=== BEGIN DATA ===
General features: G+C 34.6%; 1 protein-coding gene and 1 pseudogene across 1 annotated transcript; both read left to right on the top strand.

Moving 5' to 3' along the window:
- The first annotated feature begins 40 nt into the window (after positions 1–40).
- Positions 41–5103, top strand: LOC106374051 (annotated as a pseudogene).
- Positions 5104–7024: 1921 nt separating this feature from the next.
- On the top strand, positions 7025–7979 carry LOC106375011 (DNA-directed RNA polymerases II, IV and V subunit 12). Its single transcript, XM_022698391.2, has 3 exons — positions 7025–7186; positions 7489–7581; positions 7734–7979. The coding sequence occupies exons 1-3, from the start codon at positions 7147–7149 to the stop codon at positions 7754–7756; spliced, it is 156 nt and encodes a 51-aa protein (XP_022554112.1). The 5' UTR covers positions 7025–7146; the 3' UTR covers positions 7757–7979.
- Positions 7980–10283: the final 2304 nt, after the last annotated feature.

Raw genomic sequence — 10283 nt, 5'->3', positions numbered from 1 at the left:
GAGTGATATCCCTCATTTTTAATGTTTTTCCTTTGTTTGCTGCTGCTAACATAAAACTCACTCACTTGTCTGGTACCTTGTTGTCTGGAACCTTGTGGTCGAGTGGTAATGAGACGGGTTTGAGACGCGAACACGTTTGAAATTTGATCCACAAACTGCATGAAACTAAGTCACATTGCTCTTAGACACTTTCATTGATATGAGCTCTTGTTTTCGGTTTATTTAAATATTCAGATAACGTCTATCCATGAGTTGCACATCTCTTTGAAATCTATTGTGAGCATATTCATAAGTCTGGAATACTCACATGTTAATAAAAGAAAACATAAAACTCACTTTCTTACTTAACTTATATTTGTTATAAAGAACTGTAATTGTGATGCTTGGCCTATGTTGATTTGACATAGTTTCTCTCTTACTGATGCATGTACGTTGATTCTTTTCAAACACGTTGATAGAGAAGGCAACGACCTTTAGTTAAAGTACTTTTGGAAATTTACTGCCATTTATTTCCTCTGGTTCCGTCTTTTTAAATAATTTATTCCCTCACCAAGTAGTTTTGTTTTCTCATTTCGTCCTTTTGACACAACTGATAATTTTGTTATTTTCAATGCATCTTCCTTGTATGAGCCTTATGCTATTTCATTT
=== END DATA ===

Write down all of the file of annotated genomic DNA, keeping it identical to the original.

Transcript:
General features: G+C 34.6%; 1 protein-coding gene and 1 pseudogene across 1 annotated transcript; both read left to right on the top strand.

Moving 5' to 3' along the window:
- The first annotated feature begins 40 nt into the window (after positions 1–40).
- Positions 41–5103, top strand: LOC106374051 (annotated as a pseudogene).
- Positions 5104–7024: 1921 nt separating this feature from the next.
- On the top strand, positions 7025–7979 carry LOC106375011 (DNA-directed RNA polymerases II, IV and V subunit 12). Its single transcript, XM_022698391.2, has 3 exons — positions 7025–7186; positions 7489–7581; positions 7734–7979. The coding sequence occupies exons 1-3, from the start codon at positions 7147–7149 to the stop codon at positions 7754–7756; spliced, it is 156 nt and encodes a 51-aa protein (XP_022554112.1). The 5' UTR covers positions 7025–7146; the 3' UTR covers positions 7757–7979.
- Positions 7980–10283: the final 2304 nt, after the last annotated feature.

Raw genomic sequence — 10283 nt, 5'->3', positions numbered from 1 at the left:
GAGTGATATCCCTCATTTTTAATGTTTTTCCTTTGTTTGCTGCTGCTAACATAAAACTCACTCACTTGTCTGGTACCTTGTTGTCTGGAACCTTGTGGTCGAGTGGTAATGAGACGGGTTTGAGACGCGAACACGTTTGAAATTTGATCCACAAACTGCATGAAACTAAGTCACATTGCTCTTAGACACTTTCATTGATATGAGCTCTTGTTTTCGGTTTATTTAAATATTCAGATAACGTCTATCCATGAGTTGCACATCTCTTTGAAATCTATTGTGAGCATATTCATAAGTCTGGAATACTCACATGTTAATAAAAGAAAACATAAAACTCACTTTCTTACTTAACTTATATTTGTTATAAAGAACTGTAATTGTGATGCTTGGCCTATGTTGATTTGACATAGTTTCTCTCTTACTGATGCATGTACGTTGATTCTTTTCAAACACGTTGATAGAGAAGGCAACGACCTTTAGTTAAAGTACTTTTGGAAATTTACTGCCATTTATTTCCTCTGGTTCCGTCTTTTTAAATAATTTATTCCCTCACCAAGTAGTTTTGTTTTCTCATTTCGTCCTTTTGACACAACTGATAATTTTGTTATTTTCAATGCATCTTCCTTGTATGAGCCTTATGCTATTTCATTT